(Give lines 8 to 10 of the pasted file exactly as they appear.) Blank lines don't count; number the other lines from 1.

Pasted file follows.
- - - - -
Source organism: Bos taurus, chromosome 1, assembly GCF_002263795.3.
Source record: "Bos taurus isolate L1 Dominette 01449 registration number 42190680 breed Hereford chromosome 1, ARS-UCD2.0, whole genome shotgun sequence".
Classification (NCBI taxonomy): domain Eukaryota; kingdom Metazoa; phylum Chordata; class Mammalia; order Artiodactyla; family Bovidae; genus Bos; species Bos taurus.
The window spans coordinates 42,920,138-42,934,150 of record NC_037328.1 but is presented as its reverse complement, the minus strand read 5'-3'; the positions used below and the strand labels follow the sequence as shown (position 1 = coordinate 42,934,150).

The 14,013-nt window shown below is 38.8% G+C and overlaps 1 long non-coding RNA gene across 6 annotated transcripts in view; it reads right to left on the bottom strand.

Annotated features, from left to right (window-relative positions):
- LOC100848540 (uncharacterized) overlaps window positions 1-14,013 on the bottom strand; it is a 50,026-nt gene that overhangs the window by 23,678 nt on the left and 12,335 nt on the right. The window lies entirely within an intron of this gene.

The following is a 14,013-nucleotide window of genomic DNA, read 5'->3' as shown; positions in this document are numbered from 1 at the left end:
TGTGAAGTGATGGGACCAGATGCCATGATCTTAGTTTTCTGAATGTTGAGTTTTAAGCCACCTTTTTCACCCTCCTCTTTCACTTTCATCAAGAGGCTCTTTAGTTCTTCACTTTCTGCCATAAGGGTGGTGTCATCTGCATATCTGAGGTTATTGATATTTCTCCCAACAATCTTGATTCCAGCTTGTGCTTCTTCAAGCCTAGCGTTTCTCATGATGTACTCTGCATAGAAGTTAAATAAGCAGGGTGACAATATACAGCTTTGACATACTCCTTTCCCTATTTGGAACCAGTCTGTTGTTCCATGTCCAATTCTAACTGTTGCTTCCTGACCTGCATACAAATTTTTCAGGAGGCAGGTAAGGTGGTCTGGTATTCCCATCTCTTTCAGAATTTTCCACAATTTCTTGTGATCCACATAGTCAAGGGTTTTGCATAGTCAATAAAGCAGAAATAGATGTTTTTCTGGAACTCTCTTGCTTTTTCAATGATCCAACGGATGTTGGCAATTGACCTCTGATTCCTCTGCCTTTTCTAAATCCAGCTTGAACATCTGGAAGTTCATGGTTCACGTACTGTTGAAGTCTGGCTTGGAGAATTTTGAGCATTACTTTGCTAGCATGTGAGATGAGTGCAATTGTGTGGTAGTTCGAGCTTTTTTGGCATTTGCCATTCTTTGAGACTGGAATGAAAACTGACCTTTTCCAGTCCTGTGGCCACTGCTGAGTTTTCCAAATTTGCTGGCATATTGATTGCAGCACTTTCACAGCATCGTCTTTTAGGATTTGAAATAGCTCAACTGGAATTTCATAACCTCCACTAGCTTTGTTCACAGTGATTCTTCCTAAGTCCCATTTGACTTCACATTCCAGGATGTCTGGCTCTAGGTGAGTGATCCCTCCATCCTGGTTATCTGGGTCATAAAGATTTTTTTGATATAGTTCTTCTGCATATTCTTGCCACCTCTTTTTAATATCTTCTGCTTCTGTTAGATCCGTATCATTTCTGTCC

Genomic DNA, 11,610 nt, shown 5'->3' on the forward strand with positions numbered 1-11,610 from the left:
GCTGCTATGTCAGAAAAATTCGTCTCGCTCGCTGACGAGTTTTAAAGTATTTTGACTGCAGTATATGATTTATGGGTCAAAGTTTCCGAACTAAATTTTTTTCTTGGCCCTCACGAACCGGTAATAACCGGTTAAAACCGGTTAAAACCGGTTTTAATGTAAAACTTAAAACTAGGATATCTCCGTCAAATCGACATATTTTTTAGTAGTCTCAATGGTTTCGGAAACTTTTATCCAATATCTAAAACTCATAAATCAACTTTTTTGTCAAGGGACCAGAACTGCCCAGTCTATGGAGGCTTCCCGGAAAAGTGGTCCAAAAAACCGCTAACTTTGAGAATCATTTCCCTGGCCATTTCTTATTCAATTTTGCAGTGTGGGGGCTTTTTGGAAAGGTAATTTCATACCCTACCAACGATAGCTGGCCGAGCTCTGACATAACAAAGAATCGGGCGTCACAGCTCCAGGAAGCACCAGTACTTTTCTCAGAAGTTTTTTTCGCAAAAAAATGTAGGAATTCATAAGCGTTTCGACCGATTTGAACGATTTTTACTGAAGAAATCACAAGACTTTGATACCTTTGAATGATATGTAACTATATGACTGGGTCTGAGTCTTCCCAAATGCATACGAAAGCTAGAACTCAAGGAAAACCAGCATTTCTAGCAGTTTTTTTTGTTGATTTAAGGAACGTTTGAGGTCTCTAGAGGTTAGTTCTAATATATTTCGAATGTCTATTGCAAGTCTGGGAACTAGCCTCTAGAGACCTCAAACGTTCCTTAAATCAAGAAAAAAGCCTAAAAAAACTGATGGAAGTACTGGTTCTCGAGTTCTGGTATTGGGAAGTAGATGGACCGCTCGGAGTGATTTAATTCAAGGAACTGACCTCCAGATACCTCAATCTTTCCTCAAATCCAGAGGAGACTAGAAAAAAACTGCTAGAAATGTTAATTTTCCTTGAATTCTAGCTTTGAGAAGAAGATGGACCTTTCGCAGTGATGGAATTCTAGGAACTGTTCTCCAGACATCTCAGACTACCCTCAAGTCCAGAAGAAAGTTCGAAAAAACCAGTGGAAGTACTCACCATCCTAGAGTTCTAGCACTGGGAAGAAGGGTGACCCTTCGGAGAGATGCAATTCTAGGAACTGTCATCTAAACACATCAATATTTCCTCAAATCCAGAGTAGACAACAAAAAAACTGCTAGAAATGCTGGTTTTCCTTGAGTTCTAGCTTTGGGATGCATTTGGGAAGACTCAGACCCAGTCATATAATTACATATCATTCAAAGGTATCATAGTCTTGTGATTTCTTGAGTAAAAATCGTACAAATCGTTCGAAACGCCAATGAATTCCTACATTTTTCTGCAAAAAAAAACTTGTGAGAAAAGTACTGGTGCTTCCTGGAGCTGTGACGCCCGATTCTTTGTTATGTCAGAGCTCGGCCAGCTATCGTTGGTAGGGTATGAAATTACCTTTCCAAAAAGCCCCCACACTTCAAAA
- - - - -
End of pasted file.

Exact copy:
The following is a 14,013-nucleotide window of genomic DNA, read 5'->3' as shown; positions in this document are numbered from 1 at the left end:
TGTGAAGTGATGGGACCAGATGCCATGATCTTAGTTTTCTGAATGTTGAGTTTTAAGCCACCTTTTTCACCCTCCTCTTTCACTTTCATCAAGAGGCTCTTTAGTTCTTCACTTTCTGCCATAAGGGTGGTGTCATCTGCATATCTGAGGTTATTGATATTTCTCCCAACAATCTTGATTCCAGCTTGTGCTTCTTCAAGCCTAGCGTTTCTCATGATGTACTCTGCATAGAAGTTAAATAAGCAGGGTGACAATATACAGCTTTGACATACTCCTTTCCCTATTTGGAACCAGTCTGTTGTTCCATGTCCAATTCTAACTGTTGCTTCCTGACCTGCATACAAATTTTTCAGGAGGCAGGTAAGGTGGTCTGGTATTCCCATCTCTTTCAGAATTTTCCACAATTTCTTGTGATCCACATAGTCAAGGGTTTTGCATAGTCAATAAAGCAGAAATAGATGTTTTTCTGGAACTCTCTTGCTTTTTCAATGATCCAACGGATGTTGGCAATTGACCTCTGATTCCTCTGCCTTTTCTAAATCCAGCTTGAACATCTGGAAGTTCATGGTTCACGTACTGTTGAAGTCTGGCTTGGAGAATTTTGAGCATTACTTTGCTAGCATGTGAGATGAGTGCAATTGTGTGGTAGTTCGAGCTTTTTTGGCATTTGCCATTCTTTGAGACTGGAATGAAAACTGACCTTTTCCAGTCCTGTGGCCACTGCTGAGTTTTCCAAATTTGCTGGCATATTGATTGCAGCACTTTCACAGCATCGTCTTTTAGGATTTGAAATAGCTCAACTGGAATTTCATAACCTCCACTAGCTTTGTTCACAGTGATTCTTCCTAAGTCCCATTTGACTTCACATTCCAGGATGTCTGGCTCTAGGTGAGTGATCCCTCCATCCTGGTTATCTGGGTCATAAAGATTTTTTTGATATAGTTCTTCTGCATATTCTTGCCACCTCTTTTTAATATCTTCTGCTTCTGTTAGATCCGTATCATTTCTGTCC

Genomic DNA, 11,610 nt, shown 5'->3' on the forward strand with positions numbered 1-11,610 from the left: